Yesterday was the start of cycle two, so we set forth at 6am in driving rain, having first fed and toiletted five cats (ours and our friends 3 in the porcherie). We joined the Toulouse ring road at 7.30 and immediately found ourselves in a traffic jam. We normally encounter a lot of traffic as people are going to work and it takes about half an hour to get from the motorway to the hospital. However yesterday we got into the hospital at 10 o'clock. Apparently the Fair People were demonstrating about the disruptions caused to them by the new tramway. Its a good job we're not going today, there is a General Strike!!

Thursday, October 07, 2010

Dans le Merde...Again

I was quietly enjoying myself this afternoon mowing the grass, when Sue reported water leaking in the kitchen. It appeared to be coming from the washing machine, so we had to drag it out from under the work top. Further investigation, in conjunction with the fact that we've noticed a water leak from an external soil pipe, led us to the Grease Trap. All of the water from the kitchen passes through the Bac a Gras before entering the septic tank, and this was blocked solid with grease. Upon talking to JJ, he cleans his out twice a year, and ours has been neglected for 2 years!!!!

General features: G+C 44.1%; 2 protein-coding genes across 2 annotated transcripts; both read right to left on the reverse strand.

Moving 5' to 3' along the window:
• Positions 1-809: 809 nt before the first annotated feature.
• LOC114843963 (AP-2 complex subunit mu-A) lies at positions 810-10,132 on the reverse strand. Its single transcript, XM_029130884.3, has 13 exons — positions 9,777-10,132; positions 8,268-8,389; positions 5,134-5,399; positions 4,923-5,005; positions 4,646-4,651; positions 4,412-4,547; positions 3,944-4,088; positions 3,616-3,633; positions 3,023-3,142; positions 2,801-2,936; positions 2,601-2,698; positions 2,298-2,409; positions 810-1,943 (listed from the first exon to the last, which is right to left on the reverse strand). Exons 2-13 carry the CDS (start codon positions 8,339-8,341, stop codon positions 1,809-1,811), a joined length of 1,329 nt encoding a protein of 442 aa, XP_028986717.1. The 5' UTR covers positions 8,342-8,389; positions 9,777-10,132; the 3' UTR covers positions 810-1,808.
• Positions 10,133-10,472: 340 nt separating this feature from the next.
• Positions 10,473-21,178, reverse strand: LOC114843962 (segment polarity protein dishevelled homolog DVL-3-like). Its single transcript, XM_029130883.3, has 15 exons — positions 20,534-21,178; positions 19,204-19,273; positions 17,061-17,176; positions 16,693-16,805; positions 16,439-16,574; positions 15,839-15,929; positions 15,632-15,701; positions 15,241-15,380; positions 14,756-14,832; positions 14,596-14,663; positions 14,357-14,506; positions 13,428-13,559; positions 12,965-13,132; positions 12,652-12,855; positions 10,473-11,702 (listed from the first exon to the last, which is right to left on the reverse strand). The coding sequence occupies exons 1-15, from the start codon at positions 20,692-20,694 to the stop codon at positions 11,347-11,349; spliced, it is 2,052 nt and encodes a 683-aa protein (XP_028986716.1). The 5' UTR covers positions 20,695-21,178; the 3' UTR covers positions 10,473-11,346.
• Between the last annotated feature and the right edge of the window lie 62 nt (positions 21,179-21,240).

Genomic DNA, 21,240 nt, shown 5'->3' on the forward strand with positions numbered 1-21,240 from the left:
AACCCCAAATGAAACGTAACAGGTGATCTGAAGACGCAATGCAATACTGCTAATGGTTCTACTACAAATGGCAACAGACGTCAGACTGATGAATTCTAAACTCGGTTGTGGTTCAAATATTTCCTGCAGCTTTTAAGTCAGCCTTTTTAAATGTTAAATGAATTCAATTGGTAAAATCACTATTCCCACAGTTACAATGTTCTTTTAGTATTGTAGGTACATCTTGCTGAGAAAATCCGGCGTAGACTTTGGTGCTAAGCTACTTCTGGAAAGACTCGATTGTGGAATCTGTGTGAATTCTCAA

So of course, I ended up with my arm down in the bac nearly up to my shoulder, with Sue boiling up kettles of water to try to soften the grease.

We eventually managed to unblock the pipes, but you can guarantee that it won't happen again!

Tuesday, October 05, 2010

Back To It

I've felt really good for the past two days and so, I've been able to resume work. I've managed to finish the first coat of emulsion in bedroom 3, and put a second coat in the en-suite.

Sue's told me that she can finish the painting in the bedroom when we have days of bad weather, so the next job for me is to tile the en-suite. It's nice to be 'doing' again!

Sue and Irving have dug up some of the remaining Irises from the veg patch, with a view to planting them in the 'raised' bed. As you can see, Sue made herself comfortable before she started to trim them!!!